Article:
I didn’t say anything to Karma, who was hiking right behind me. I kept waiting for her to ask to pass me because I’m slower than her, but she didn’t. We just hiked like that silently with Amelia up ahead. Then Amelia pulled aside to dig a cathole and Karma and I kept going, wanting to find the campsite before dark. “See you in a few,” I said to Amelia.
About 100 feet past where we left Amelia, we heard a rattlesnake buzz on the rocks to our right. It buzzed after we already passed and it made us paranoid around the rest of the rocks. The trail curved beside the mountain so we ended up parallel to where we’d left Amelia and called across the rivet to tell her to be on the lookout for the snake. She said okay. Then we kept walking.
We continued to walk in the mostly quiet, occasionally making a remark about being nervous about snakes. Finally we got to the campsite and I pulled out my phone to confirm we were at the right one when o saw a series of texts from Amelia.
By the time I called her some other hikers had come up behind her and so she wasn’t alone. “You don’t need to come back,” she said.
Karma and I got to work setting up camp. I kept looking over my shoulder to see if they’d made it around the snake. Eventually, right before the sun went fully down, I saw Amelia walking toward us. Karma and I called out woohoos and helped her set up her tent (“I’m not cowboy camping tonight,” she said. No kidding!) She and the hikers behind her had descended off the trail and done some scrambling to get past the snake.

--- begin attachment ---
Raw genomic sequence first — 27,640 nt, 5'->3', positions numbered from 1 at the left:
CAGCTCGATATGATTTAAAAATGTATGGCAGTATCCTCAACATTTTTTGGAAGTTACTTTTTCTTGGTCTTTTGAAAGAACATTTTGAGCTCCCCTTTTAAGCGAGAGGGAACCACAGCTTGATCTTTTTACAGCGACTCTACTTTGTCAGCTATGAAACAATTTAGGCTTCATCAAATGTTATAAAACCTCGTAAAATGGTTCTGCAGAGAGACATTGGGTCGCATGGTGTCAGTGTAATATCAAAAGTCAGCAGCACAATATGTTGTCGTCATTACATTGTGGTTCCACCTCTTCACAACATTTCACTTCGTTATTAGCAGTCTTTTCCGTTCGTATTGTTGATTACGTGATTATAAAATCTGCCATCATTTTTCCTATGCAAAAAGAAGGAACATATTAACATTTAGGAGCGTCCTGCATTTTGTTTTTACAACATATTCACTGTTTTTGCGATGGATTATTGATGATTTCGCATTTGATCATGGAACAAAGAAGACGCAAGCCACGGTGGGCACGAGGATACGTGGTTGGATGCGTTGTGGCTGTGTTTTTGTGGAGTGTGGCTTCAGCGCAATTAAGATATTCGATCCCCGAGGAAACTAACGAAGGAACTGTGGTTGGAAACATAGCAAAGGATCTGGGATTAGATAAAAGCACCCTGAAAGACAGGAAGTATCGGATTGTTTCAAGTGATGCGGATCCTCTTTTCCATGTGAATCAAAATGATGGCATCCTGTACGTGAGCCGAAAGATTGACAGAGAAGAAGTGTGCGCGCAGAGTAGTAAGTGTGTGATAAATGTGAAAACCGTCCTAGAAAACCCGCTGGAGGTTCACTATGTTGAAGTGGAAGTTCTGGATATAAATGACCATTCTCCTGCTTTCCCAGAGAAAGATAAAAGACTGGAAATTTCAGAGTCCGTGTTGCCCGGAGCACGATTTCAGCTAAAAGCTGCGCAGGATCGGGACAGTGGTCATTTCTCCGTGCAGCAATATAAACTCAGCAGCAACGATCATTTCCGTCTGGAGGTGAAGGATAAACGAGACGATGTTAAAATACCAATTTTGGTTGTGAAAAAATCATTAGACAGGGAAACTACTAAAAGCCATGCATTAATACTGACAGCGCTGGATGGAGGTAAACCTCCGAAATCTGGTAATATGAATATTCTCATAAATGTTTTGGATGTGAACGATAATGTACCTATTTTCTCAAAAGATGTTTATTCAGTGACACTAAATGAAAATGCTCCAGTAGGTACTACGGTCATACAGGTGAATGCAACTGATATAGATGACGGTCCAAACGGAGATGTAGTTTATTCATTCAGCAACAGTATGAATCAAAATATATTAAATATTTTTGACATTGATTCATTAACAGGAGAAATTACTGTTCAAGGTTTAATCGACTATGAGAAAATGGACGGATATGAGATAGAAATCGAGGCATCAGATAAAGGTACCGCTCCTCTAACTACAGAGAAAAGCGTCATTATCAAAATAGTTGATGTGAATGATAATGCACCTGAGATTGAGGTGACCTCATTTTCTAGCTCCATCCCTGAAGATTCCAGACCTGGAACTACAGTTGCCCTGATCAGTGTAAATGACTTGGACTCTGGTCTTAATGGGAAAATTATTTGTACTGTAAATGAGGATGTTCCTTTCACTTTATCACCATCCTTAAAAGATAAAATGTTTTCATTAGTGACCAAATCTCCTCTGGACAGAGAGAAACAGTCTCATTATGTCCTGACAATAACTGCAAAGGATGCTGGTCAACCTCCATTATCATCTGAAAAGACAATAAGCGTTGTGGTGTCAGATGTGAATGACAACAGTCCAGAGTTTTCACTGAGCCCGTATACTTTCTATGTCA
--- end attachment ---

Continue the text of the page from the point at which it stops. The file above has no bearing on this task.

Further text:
We wanted to eat hot food but the wind was blowing pretty rough so we ate in our tents instead. I had a tortilla with cream cheese, a tuna packet and pretzels, and afterward a snickers.
But I still felt kind of sad. When I finished eating, I called out, “I’m feeling weirdly bummed right now.”
“Me too,” Amelia said.
“Yeah, I’m feeling sad too,” Karma said. We mused that it is probably not being here with Twerk and slowly seeing our group disband, Karma mentioned hiking at sundown always seemed kind of somber to her, Amelia said she’d felt sad when we were talking about splitting up later in the trail, I said we’d always had a big group to welcome us at the end of the day before.
It could be that we were hungry and extra tired, too. But really it is kind of hard out here to be a human. A lot seems to happen every day, simple human things, and the world doesn’t quite work the way we’re used to, and we can’t hold onto people the way we might prefer. We have to live knowing we’ll have to let each other go.
Tonight I’m grateful for clean – like really clean – underwear. That the wind has calmed as I write this. To not be alone on a mountain tonight. For friendships, however long they may last.